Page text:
All reviews all the time! Home   Movies   Music   Video Games


 Search Amazon
  
 Browse CDs 

 Browse Songs 

 Amazon Music Lists 

 Other

All-Reviews.com Music Review
Being There

music reviewmusic reviewmusic reviewmusic review  out of 4

All-Reviews.com Music Review: Being There

Artist: Wilco
Genre: Rock/Pop
Release Date: October 1996


Review by LarryG
4 stars out of 4

Being There is a sprawling, fun cd. It probably didn't have to be 2 discs but going beyond 1 disc is a symbol of the band's ambition and often charmingly meandering style. The first disc is clearly strongest. Every song is definitely a keeper and Wilco mixes things up so it doesn't get too heavy or too light. It starts with Misunderstood, which keeps building in intensity until the tension gets so high that the song dissolves into dissonance. They follow with the considerably lighter Far, Far Away and then pick things right up with the great rockers Monday and Outtasite(outta mind). They take a rest with the endearingly dopey country song Forget The Flowers, then follow that with a heartbreaking lost love song Red Eyed and Blue and to keep things from getting too serious they launch into the delirious rocker I Got You where it seems the band is having such a good time that they don't want to stop. The general sense is of a band having a good time but still willing to try new things. The transcendent Hotel Arizona is hypnotically intense but still a fun rocker. Only the knowingly stupid Kingpin is unable to find the right balance. Part of the charm of Being There is that singer/writer Jeff Tweedy is clearly a music fan. Many of the songs are about loving music, from The Lonely 1 about unashamedly being a groupie to Someone Else's Song, about the difficulty of doing differently and better than your idols. The playing is great on the rockers and the slow ones. Being There shows a band able to make a great rock record and looking to still get better.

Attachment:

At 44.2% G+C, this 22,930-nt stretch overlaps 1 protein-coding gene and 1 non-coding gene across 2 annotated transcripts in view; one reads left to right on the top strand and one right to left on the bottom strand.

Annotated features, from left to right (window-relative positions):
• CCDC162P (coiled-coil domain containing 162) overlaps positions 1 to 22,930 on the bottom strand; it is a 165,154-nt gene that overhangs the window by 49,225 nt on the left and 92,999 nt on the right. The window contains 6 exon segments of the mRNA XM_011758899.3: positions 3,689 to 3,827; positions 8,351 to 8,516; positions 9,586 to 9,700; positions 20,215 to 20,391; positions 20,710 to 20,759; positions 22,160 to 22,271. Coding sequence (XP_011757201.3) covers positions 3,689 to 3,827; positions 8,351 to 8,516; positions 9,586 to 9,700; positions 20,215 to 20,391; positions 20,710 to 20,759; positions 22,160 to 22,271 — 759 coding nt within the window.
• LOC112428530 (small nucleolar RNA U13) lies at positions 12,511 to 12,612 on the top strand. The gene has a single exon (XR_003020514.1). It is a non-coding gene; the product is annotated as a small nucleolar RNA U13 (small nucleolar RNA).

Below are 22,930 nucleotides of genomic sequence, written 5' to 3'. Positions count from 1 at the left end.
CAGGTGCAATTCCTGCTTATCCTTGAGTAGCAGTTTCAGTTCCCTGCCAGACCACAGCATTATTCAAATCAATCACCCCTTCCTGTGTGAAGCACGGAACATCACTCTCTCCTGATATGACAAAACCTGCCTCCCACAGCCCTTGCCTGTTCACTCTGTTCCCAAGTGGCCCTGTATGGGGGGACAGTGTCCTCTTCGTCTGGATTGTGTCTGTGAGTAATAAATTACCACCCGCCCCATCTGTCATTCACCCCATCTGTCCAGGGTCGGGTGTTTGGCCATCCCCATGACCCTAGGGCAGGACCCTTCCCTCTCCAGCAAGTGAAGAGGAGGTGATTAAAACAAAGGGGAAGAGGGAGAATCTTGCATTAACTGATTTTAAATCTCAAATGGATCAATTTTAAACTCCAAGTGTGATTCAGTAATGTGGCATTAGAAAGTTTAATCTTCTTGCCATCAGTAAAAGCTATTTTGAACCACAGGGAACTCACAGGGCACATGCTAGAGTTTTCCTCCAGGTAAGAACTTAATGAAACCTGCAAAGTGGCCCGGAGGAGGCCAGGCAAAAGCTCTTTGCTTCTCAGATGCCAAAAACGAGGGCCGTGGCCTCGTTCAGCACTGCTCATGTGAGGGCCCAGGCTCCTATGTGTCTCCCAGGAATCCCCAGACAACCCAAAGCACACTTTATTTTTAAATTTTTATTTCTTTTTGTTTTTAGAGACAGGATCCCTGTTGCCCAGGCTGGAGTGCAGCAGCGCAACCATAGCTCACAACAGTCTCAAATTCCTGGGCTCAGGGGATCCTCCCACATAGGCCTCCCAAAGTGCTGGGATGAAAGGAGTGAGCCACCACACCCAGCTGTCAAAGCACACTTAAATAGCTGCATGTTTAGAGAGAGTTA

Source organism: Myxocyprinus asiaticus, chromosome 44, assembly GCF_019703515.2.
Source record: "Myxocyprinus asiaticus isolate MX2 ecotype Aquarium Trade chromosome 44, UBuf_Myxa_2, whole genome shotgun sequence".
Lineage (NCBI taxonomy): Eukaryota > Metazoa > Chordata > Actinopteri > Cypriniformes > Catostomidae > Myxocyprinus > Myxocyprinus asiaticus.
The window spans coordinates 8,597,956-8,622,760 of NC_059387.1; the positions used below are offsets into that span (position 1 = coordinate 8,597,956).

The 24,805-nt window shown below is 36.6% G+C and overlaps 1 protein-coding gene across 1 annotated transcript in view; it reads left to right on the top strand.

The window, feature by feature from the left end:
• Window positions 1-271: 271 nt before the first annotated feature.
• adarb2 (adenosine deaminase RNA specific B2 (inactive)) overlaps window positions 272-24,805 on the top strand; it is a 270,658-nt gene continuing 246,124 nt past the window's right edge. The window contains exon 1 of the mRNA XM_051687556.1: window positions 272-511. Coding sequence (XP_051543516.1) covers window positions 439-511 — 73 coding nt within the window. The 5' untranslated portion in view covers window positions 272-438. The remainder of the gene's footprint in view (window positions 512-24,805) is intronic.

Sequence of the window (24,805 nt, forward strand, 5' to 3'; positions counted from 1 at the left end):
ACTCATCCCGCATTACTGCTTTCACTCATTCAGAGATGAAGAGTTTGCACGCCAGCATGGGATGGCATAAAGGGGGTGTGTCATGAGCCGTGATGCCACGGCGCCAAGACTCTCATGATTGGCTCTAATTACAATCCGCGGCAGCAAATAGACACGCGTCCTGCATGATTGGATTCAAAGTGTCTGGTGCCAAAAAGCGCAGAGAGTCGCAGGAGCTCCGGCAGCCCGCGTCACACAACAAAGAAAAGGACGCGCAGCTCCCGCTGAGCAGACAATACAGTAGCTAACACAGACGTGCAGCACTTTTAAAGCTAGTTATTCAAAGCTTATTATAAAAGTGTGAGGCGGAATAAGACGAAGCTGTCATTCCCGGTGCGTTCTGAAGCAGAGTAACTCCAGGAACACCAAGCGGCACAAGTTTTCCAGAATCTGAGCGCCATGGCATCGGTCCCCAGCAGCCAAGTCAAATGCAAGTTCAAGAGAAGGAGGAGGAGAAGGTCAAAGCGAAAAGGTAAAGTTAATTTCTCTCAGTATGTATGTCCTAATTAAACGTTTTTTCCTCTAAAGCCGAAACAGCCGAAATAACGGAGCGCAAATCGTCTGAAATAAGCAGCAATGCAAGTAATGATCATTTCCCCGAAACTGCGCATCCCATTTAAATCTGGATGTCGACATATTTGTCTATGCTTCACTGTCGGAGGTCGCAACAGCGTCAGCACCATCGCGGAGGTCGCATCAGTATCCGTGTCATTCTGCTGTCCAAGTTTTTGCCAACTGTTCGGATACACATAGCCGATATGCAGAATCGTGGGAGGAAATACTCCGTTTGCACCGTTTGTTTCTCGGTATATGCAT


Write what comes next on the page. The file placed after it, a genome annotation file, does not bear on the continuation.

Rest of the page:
Here's what others reviewers have to say:

"...Tweedy and his band break free from the confines of the arrow Tupelo legacy by exploring the nuances of noise and atmosphere....a product of ambitious versatility, particularly in the string-band textures conjured by...Max Johnston..." 4 Stars (out of 5)  Rolling Stone 11/14/96, pp.111-112

"...trades unity in for riskier mood swings....For all his banjo-loving folksiness, he understands a simple secret: That rock'n'roll as invented to fly in the face of country's qualms...to offer a few ho little minutes of joy..." 7 (out of 10)  Spin 11/96, pp.122-123

10000031

 


Home | Movies | Music | Video Games | Songs
Amazon.com | AllPosters.com | Half.com | Columbia House | Netflix

Copyright 1998-2002 All-Reviews.com
Privacy Policy |  Advertising Info |  Contact Us